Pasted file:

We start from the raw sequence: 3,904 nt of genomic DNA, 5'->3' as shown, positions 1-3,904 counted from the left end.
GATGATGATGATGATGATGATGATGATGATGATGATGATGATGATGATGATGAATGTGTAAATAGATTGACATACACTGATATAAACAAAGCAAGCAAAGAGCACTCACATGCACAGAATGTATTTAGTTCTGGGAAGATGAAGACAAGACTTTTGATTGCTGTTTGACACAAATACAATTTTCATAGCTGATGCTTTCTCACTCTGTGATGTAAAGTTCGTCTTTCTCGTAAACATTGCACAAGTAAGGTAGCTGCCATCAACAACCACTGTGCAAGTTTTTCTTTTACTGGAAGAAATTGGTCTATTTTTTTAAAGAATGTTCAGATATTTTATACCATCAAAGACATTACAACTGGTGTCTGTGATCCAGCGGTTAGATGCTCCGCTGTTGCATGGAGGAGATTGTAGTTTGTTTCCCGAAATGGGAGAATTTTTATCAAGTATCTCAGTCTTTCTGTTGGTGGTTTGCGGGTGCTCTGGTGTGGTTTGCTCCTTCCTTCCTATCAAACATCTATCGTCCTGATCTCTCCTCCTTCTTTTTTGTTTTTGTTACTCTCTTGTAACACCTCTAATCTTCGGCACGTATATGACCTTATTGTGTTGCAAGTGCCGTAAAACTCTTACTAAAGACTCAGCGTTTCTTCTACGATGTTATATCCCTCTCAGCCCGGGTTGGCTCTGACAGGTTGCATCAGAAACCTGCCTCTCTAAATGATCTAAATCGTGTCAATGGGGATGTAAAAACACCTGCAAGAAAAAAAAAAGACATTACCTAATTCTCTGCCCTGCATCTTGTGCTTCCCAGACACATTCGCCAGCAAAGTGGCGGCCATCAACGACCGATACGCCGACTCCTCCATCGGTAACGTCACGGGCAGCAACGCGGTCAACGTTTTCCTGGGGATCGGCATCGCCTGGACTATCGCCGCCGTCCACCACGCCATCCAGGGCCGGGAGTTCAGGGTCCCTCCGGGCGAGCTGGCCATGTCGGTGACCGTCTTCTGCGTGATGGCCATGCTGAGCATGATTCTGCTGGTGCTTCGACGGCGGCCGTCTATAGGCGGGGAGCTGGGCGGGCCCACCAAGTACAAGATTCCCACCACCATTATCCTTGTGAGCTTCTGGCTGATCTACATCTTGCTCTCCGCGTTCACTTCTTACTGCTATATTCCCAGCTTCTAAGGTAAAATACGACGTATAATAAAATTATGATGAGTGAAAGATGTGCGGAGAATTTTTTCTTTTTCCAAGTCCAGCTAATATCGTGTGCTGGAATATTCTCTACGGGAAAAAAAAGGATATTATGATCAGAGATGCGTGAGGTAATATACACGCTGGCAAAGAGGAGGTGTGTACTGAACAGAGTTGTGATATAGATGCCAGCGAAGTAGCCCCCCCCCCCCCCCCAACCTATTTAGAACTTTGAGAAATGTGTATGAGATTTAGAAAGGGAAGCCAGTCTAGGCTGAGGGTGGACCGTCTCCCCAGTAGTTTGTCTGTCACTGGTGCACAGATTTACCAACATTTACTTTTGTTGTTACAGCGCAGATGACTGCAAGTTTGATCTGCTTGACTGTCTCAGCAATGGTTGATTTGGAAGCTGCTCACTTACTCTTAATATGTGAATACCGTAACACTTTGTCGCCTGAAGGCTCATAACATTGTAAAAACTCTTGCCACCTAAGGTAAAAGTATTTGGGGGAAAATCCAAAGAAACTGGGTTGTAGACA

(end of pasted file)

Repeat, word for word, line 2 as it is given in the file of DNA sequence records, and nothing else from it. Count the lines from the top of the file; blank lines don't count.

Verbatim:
GATGATGATGATGATGATGATGATGATGATGATGATGATGATGATGATGATGAATGTGTAAATAGATTGACATACACTGATATAAACAAAGCAAGCAAAGAGCACTCACATGCACAGAATGTATTTAGTTCTGGGAAGATGAAGACAAGACTTTTGATTGCTGTTTGACACAAATACAATTTTCATAGCTGATGCTTTCTCACTCTGTGATGTAAAGTTCGTCTTTCTCGTAAACATTGCACAAGTAAGGTAGCTGCCATCAACAACCACTGTGCAAGTTTTTCTTTTACTGGAAGAAATTGGTCTATTTTTTTAAAGAATGTTCAGATATTTTATACCATCAAAGACATTACAACTGGTGTCTGTGATCCAGCGGTTAGATGCTCCGCTGTTGCATGGAGGAGATTGTAGTTTGTTTCCCGAAATGGGAGAATTTTTATCAAGTATCTCAGTCTTTCTGTTGGTGGTTTGCGGGTGCTCTGGTGTGGTTTGCTCCTTCCTTCCTATCAAACATCTATCGTCCTGATCTCTCCTCCTTCTTTTTTGTTTTTGTTACTCTCTTGTAACACCTCTAATCTTCGGCACGTATATGACCTTATTGTGTTGCAAGTGCCGTAAAACTCTTACTAAAGACTCAGCGTTTCTTCTACGATGTTATATCCCTCTCAGCCCGGGTTGGCTCTGACAGGTTGCATCAGAAACCTGCCTCTCTAAATGATCTAAATCGTGTCAATGGGGATGTAAAAACACCTGCAAGAAAAAAAAAAGACATTACCTAATTCTCTGCCCTGCATCTTGTGCTTCCCAGACACATTCGCCAGCAAAGTGGCGGCCATCAACGACCGATACGCCGACTCCTCCATCGGTAACGTCACGGGCAGCAACGCGGTCAACGTTTTCCTGGGGATCGGCATCGCCTGGACTATCGCCGCCGTCCACCACGCCATCCAGGGCCGGGAGTTCAGGGTCCCTCCGGGCGAGCTGGCCATGTCGGTGACCGTCTTCTGCGTGATGGCCATGCTGAGCATGATTCTGCTGGTGCTTCGACGGCGGCCGTCTATAGGCGGGGAGCTGGGCGGGCCCACCAAGTACAAGATTCCCACCACCATTATCCTTGTGAGCTTCTGGCTGATCTACATCTTGCTCTCCGCGTTCACTTCTTACTGCTATATTCCCAGCTTCTAAGGTAAAATACGACGTATAATAAAATTATGATGAGTGAAAGATGTGCGGAGAATTTTTTCTTTTTCCAAGTCCAGCTAATATCGTGTGCTGGAATATTCTCTACGGGAAAAAAAAGGATATTATGATCAGAGATGCGTGAGGTAATATACACGCTGGCAAAGAGGAGGTGTGTACTGAACAGAGTTGTGATATAGATGCCAGCGAAGTAGCCCCCCCCCCCCCCCCAACCTATTTAGAACTTTGAGAAATGTGTATGAGATTTAGAAAGGGAAGCCAGTCTAGGCTGAGGGTGGACCGTCTCCCCAGTAGTTTGTCTGTCACTGGTGCACAGATTTACCAACATTTACTTTTGTTGTTACAGCGCAGATGACTGCAAGTTTGATCTGCTTGACTGTCTCAGCAATGGTTGATTTGGAAGCTGCTCACTTACTCTTAATATGTGAATACCGTAACACTTTGTCGCCTGAAGGCTCATAACATTGTAAAAACTCTTGCCACCTAAGGTAAAAGTATTTGGGGGAAAATCCAAAGAAACTGGGTTGTAGACA